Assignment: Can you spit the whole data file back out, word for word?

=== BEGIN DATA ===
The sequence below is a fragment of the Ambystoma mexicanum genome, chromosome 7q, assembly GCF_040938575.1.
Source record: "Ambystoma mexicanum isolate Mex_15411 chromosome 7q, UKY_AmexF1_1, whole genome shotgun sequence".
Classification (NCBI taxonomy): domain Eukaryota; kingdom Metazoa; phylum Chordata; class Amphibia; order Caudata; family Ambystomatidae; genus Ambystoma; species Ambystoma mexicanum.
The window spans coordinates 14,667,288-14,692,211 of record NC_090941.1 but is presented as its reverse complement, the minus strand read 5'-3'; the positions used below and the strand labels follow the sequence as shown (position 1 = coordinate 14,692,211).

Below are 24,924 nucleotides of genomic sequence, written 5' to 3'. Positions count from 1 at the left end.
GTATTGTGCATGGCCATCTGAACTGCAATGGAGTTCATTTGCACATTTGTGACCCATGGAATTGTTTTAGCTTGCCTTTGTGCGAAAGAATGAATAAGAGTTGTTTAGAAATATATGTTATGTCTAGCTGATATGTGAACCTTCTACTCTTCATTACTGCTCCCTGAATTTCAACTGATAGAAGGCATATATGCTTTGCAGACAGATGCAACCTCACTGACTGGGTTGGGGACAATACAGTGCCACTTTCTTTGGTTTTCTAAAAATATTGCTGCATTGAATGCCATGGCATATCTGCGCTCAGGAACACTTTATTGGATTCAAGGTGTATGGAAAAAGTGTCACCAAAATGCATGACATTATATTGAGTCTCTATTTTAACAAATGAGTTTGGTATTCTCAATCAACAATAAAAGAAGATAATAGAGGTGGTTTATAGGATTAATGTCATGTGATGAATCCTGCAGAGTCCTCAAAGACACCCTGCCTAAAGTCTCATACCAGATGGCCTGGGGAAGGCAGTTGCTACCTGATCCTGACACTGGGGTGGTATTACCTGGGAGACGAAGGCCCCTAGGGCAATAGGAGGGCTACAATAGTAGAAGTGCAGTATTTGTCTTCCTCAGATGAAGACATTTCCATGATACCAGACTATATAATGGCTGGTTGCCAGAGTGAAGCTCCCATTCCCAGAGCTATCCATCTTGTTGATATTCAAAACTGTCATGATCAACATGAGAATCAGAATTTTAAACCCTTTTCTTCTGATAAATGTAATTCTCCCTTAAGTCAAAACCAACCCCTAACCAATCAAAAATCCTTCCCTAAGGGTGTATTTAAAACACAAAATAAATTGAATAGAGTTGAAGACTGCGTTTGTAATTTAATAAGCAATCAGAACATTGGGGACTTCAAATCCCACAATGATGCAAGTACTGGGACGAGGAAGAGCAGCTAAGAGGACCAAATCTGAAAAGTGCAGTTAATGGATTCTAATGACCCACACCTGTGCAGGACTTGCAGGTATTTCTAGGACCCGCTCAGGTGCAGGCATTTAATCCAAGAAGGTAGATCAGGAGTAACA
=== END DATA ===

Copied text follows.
The sequence below is a fragment of the Ambystoma mexicanum genome, chromosome 7q, assembly GCF_040938575.1.
Source record: "Ambystoma mexicanum isolate Mex_15411 chromosome 7q, UKY_AmexF1_1, whole genome shotgun sequence".
Classification (NCBI taxonomy): domain Eukaryota; kingdom Metazoa; phylum Chordata; class Amphibia; order Caudata; family Ambystomatidae; genus Ambystoma; species Ambystoma mexicanum.
The window spans coordinates 14,667,288-14,692,211 of record NC_090941.1 but is presented as its reverse complement, the minus strand read 5'-3'; the positions used below and the strand labels follow the sequence as shown (position 1 = coordinate 14,692,211).

Below are 24,924 nucleotides of genomic sequence, written 5' to 3'. Positions count from 1 at the left end.
GTATTGTGCATGGCCATCTGAACTGCAATGGAGTTCATTTGCACATTTGTGACCCATGGAATTGTTTTAGCTTGCCTTTGTGCGAAAGAATGAATAAGAGTTGTTTAGAAATATATGTTATGTCTAGCTGATATGTGAACCTTCTACTCTTCATTACTGCTCCCTGAATTTCAACTGATAGAAGGCATATATGCTTTGCAGACAGATGCAACCTCACTGACTGGGTTGGGGACAATACAGTGCCACTTTCTTTGGTTTTCTAAAAATATTGCTGCATTGAATGCCATGGCATATCTGCGCTCAGGAACACTTTATTGGATTCAAGGTGTATGGAAAAAGTGTCACCAAAATGCATGACATTATATTGAGTCTCTATTTTAACAAATGAGTTTGGTATTCTCAATCAACAATAAAAGAAGATAATAGAGGTGGTTTATAGGATTAATGTCATGTGATGAATCCTGCAGAGTCCTCAAAGACACCCTGCCTAAAGTCTCATACCAGATGGCCTGGGGAAGGCAGTTGCTACCTGATCCTGACACTGGGGTGGTATTACCTGGGAGACGAAGGCCCCTAGGGCAATAGGAGGGCTACAATAGTAGAAGTGCAGTATTTGTCTTCCTCAGATGAAGACATTTCCATGATACCAGACTATATAATGGCTGGTTGCCAGAGTGAAGCTCCCATTCCCAGAGCTATCCATCTTGTTGATATTCAAAACTGTCATGATCAACATGAGAATCAGAATTTTAAACCCTTTTCTTCTGATAAATGTAATTCTCCCTTAAGTCAAAACCAACCCCTAACCAATCAAAAATCCTTCCCTAAGGGTGTATTTAAAACACAAAATAAATTGAATAGAGTTGAAGACTGCGTTTGTAATTTAATAAGCAATCAGAACATTGGGGACTTCAAATCCCACAATGATGCAAGTACTGGGACGAGGAAGAGCAGCTAAGAGGACCAAATCTGAAAAGTGCAGTTAATGGATTCTAATGACCCACACCTGTGCAGGACTTGCAGGTATTTCTAGGACCCGCTCAGGTGCAGGCATTTAATCCAAGAAGGTAGATCAGGAGTAACA